Material Matters: Tubular Aluminum

Photo by Douglas Adams

Shaped like steel fencing into preassembled panels or pieces for buildable DIY kits with pickets that screw into rails.

PROS: Will never rust; about four times lighter than steel.

CONS: Noticeable fasteners pierce each picket, usually leaving screwheads that face away from the street.

LOOK FOR: Inconspicuous panel brackets that attach to the side of the post or to rails that slide inside the post. Like steel, fixed picket finials look best. Metal ones are more durable than clip-on plastic versions. Elements like rings and arches help a basic design stand apart.

Material Matters: Solid Steel

Courtesy Wiemann Metalcraft

Pieces are machined, then welded together. Rails attach to the posts with brackets, tabs, or welds.

PROS: Can feature tight curves and scrolls, rope-like twists, and pointed tops that mimic wrought iron. More intricate designs available than with tubular fencing. Also typically stronger and more secure than tubular steel.

CONS: The finish might not include a galvanizing coating, thus requiring more upkeep.

LOOK FOR: A uniform finish and a fabricator that can fit the fence to changes in grade.

Picket Styles: Hand-Friendly Rings

Illustration by Ian Worpole

Details at the top can help evoke wrought iron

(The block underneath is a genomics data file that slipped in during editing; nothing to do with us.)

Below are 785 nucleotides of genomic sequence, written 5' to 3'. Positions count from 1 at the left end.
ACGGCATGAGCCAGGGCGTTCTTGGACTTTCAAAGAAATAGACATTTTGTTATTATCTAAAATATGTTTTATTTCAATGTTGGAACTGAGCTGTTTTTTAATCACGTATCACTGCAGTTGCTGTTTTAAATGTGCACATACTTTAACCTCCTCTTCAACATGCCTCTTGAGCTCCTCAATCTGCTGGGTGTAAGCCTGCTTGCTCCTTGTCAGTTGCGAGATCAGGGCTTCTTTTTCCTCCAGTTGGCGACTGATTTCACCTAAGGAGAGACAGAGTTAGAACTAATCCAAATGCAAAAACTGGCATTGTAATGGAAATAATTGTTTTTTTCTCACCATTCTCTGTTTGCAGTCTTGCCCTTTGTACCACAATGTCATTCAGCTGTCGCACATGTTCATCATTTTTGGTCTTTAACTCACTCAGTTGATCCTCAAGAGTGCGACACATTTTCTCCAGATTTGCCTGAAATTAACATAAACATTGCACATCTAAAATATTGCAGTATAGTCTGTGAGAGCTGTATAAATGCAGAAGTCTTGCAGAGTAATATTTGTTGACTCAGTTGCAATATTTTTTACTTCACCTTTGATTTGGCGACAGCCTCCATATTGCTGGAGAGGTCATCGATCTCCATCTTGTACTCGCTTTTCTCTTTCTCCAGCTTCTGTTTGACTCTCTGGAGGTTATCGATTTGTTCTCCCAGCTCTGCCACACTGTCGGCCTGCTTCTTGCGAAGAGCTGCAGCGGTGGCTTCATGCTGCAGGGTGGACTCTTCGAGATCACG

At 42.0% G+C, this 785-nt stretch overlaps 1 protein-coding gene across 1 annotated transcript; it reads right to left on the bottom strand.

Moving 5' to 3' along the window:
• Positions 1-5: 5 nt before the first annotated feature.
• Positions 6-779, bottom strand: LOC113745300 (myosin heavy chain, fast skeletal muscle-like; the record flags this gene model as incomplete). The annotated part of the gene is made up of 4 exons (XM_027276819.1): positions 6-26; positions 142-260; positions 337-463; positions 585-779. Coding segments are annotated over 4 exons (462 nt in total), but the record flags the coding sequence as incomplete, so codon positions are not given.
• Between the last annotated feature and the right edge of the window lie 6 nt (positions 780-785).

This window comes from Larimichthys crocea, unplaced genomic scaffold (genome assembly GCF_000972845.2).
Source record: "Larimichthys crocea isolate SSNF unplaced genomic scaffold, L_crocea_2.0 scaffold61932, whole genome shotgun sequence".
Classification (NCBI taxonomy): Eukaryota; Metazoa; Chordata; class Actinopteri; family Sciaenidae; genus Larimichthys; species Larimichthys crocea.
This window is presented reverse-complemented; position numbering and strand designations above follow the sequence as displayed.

Hand-Friendly Rings:

Fences with smooth top rails are popular around pools. This one’s cast-steel rings offer a Victorian-era detail.

Similar to shown: 4-foot-tall Montage Majestic tubular-steel panel, $25 per linear foot; Ameristar

Picket Styles: Pressed Spear

Illustration by Ian Worpole

The tip of a hollow aluminum or steel picket can be pinched at the factory to form a basic spear.

Shown: 4-foot-tall Worthington tubular-aluminum panel, $ per linear foot; Home Depot

Picket Styles: Quad Spear and Ball

Illustration by Ian Worpole

Cast in aluminum or steel, this picket top’s four fins are finished with a ball to keep hands safe.

Shown: 4-foot-tall Ameristar Genesis tubular-steel panel, $ per linear foot;

Picket Styles: Triad Spear

Illustration by Ian Worpole

The pointed spear suggests a security fence. It likely grew in popularity after the mids when cast iron became more common.

Shown: 4-foot-tall Ameristar Montage tubular-steel panel with triad finial, $23 per linear foot;

Picket Styles: Hoop and Spear

Illustration by Ian Worpole

This classic cast-iron motif blends the spear with the safety of the hoop, available today in steel or aluminum.

Shown: 3-foot-tall solid-steel fence panel, $ per linear foot; A Rustic Garden

Picket Styles: Fleur-De-Lis

Illustration by Ian Worpole

The flower shape, common in French Colonial architecture, tops an elaborate cast-iron design here but can also spruce up plain tubular pickets.

Shown: 4-footinch-tall Stirling cast-iron panel, $ per linear foot; Heritage Cast Iron USA

Metal Fence Buying Options

Courtesy of Lowe’s

Purchase ready-made panels from a home center, build a DIY kit, or hire a pro to do all the work